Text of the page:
repentance, the merciful dispensations of his Creator. Count Rantzau, his early friend, Prince Frederick, The case of Count Struensee, then, may be classed and Colonel Koller, who commanded the guards on among the many instances of the power of Religion duty on the night of January 16, 1772, after a to reclaim the infidel from the false reasonings of masked ball, entered the king's bed-chamber, ordered philosophical unbelief; to arrest him in his course his valet to awake him, and induced him to sign a of self-indulgence; in society, to "show him how to warrant for the immediate arrest of the Queen Ma- | live," and, in solitude, to “teach him how to die." tilda, and Counts Struensee and Brandt. The queen We may learn from it that the real happiness of this was immediately conveyed to the Castle of Cronen- life consists not in the pleasures of sense, nor in the burgh; and “ Struensee,” says an elegant writer of pursuits of ambition ; but is only to be attained by an that day,
who had seen himself the idol of a affectionate obedience to the Divine law, and the culcrowded levee the day before, where the first people tivation of inward purity.
GRAMMAR SCHOOLS IN ENGLAND.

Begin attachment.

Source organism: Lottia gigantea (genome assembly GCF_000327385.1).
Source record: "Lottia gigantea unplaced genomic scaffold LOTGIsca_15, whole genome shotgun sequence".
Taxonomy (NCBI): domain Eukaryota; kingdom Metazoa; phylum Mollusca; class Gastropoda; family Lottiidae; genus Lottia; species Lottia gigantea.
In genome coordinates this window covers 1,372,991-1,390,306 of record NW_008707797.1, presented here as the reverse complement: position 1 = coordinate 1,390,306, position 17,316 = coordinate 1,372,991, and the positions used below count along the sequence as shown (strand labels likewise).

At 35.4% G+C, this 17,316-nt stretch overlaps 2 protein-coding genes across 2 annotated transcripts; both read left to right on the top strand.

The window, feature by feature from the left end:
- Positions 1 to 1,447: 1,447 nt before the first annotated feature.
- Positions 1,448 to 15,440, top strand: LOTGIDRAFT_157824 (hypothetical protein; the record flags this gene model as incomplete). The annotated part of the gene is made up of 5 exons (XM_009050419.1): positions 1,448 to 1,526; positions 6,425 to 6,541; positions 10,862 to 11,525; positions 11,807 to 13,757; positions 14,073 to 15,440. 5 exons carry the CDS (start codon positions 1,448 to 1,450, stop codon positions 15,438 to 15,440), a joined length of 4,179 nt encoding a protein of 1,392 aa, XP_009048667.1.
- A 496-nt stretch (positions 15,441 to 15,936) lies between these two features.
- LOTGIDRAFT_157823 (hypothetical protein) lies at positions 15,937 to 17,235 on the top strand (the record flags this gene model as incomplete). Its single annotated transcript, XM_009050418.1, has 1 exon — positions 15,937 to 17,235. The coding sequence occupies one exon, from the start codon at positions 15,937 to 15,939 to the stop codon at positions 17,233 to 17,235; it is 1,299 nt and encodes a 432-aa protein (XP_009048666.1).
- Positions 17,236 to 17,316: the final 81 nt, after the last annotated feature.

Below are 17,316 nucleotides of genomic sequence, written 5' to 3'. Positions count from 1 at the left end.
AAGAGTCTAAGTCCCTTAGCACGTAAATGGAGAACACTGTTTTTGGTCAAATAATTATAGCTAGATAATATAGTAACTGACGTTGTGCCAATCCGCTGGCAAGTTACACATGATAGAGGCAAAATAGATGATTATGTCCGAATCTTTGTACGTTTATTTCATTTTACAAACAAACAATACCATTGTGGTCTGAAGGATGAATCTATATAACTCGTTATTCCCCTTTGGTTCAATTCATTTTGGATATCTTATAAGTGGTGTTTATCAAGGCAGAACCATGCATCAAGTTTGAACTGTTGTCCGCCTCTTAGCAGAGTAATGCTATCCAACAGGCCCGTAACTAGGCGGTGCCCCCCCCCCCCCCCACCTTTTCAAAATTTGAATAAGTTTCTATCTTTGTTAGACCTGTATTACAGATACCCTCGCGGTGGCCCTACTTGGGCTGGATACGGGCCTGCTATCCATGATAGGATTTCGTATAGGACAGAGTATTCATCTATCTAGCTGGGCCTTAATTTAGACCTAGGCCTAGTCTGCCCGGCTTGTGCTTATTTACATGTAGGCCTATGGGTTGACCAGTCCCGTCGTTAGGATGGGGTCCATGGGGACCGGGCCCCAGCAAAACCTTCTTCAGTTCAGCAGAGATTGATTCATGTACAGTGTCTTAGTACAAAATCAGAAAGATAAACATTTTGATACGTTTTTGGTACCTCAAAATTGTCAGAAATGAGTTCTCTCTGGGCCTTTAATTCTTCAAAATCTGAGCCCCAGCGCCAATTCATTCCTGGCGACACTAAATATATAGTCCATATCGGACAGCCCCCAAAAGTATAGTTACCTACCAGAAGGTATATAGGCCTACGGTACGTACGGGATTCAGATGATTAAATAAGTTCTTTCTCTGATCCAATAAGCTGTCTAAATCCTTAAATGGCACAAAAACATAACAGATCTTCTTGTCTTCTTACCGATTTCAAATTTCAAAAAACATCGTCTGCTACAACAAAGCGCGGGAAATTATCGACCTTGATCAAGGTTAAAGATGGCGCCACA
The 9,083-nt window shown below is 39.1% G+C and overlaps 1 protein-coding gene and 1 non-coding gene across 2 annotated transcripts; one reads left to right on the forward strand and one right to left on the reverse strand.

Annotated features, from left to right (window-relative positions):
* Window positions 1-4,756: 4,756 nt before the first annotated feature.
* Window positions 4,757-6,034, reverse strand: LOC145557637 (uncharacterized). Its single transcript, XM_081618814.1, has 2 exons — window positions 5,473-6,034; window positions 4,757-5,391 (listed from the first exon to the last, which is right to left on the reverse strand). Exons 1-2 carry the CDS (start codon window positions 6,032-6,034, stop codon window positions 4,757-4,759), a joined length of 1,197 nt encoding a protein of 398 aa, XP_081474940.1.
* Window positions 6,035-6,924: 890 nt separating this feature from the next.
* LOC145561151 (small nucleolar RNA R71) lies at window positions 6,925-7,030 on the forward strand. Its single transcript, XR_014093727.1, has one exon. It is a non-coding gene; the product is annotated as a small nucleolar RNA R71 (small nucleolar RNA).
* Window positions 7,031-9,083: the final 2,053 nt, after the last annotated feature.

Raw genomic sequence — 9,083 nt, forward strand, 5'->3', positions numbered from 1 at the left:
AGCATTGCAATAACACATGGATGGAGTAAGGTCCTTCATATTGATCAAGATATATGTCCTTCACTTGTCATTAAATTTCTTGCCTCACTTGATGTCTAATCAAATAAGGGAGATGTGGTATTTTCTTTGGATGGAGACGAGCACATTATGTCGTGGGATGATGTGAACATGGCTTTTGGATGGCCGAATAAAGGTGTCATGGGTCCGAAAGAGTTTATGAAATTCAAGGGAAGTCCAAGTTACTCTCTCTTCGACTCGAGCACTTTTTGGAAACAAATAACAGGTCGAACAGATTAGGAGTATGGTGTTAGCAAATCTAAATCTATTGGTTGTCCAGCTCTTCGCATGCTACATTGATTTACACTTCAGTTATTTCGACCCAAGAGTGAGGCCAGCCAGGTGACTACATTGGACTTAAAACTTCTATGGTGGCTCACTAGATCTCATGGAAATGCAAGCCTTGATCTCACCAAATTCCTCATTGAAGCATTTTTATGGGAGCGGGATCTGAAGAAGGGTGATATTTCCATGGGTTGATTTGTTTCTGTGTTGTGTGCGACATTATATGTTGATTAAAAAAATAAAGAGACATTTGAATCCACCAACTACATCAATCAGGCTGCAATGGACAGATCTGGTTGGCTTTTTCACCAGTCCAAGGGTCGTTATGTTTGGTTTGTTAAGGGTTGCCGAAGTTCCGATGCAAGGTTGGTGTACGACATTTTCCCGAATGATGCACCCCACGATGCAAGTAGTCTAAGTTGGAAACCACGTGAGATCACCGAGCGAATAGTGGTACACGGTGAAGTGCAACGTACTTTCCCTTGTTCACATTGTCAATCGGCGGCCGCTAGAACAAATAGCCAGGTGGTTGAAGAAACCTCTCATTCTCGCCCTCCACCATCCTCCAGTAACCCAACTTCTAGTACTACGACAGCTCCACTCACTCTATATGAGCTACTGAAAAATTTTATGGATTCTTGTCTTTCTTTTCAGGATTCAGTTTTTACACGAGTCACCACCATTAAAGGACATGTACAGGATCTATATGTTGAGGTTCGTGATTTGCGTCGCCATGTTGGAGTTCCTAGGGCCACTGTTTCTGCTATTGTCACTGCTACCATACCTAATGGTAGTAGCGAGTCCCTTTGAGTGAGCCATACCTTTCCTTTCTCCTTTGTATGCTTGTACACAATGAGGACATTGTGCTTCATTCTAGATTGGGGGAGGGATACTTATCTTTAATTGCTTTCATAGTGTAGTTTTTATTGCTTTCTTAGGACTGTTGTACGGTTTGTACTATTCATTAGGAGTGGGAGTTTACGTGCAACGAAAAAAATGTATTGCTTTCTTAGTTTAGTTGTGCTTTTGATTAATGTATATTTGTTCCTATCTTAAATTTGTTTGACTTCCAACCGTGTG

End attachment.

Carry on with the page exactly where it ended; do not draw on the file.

nor of their own creation, they are little likely to be Of the various methods which have been resorted to, tempted either to sacrifice it to their interests, or to of late years, to promote the cause of education, as disturb it by any undue interference. among the lower, so also among the middle and The Foundation Grammar School has, besides, a higher classes of society, perhaps there is none which past history, affording in many cases exciting and appears to hold out a prospect of more general suc- endearing recollections. Honoured names are recess, attended with less risk of failure, than a renewed corded in its archives,-masters or scholars, who, in and increased attention to the established Grammar former times, have given it reputation, and who are Schools, of ancient foundation, to be found, in a still remembered as objects of imitation, and of honest higher or lower state of prosperity, in almost every pride. If, in decay, it may have yet some period of part of the kingdom. The number of these is, in- past prosperity to look back upon, to show what it deed, so considerable, that, under proper manage once has been, and what it may again become. ment, they would seem adequate to the entire wants Moreover, it possesses local advantages not soon of the community, in so far, at least, as it is repre or easily to be created in favour of any new establishsented by the Established Church, with the exception, ment. Where the parent has been educated, there perhaps, of the neighbourhood of London, and some he naturally desires to send his child. other very large towns. The endowment of these locality of the school touches a chord of memory in schools, is, in many cases, little more than nominal; the minds of many, perhaps influential persons, in in others, it affords a competent remuneration for one the town and neighbourhood in which it is situated; or more masters, while, in some rare instances, it persons who cannot but take pleasure in its permasuffices for the support of a great and splendid esta- nence, and who may probably be induced to study blishment. This difference has existed, no doubt, in its improvement. This is a consideration of no small some measure, from the first. The munificent foun- moment; for it is from local patronage,—from the dation of a prince, a prelate, or a noble, (with whom fostering care and exertions of individuals personally the wealthy merchant may not unfitly be associated,) interested in the welfare of each particular school, may be supposed to have been placed, originally, on a that the greatest general improvement is to be antici. far different footing from those which owe their pated, rather than from legislative enactments, which, origin to a bounty, equally honourable in its character, however skilfully framed, can never be made to meet but less supported by opulence and power. This the varying exigencies of each particular case. disparity, however, has been prodigiously increased Lastly, the Foundation School has a substantive by the operation of other causes, affecting the value existence, independent of those favourable conjuncof property generally, more particularly by the great tures which fashion, caprice, and other causes of alteration in the value of money, as compared with transient operation, contribute to produce, and wbich that of land. In fact, where the ancient grant is an are usually too short-lived to ensure a continuance of annual payment of a given sum of money, it no a prosperity which rests on so uncertain a basis. longer fulfils, in the remotest degree, the intention of Schools, not protected by a foundation, are, indeed, the founder: on the other hand, where lands have peculiarly exposed to the mutability of fortune; being been assigned, they now, in most cases, produce an more easily raised to eminence, with no merit on the income exceeding almost in an equal ratio the en part of the master, than kept in repute, by the most dowment originally contemplated. These considera- shining abilities, and the most unwearied exertion : tions will have considerable weight in determining but the Foundation School outlives the periods of the present constitution of each particular school. declension to which it may be subject, and gathers A gratuitous education cannot now be afforded where strength again, on the first appearance of a favourthe provision bequeathed for the purpose exists only able change. in name.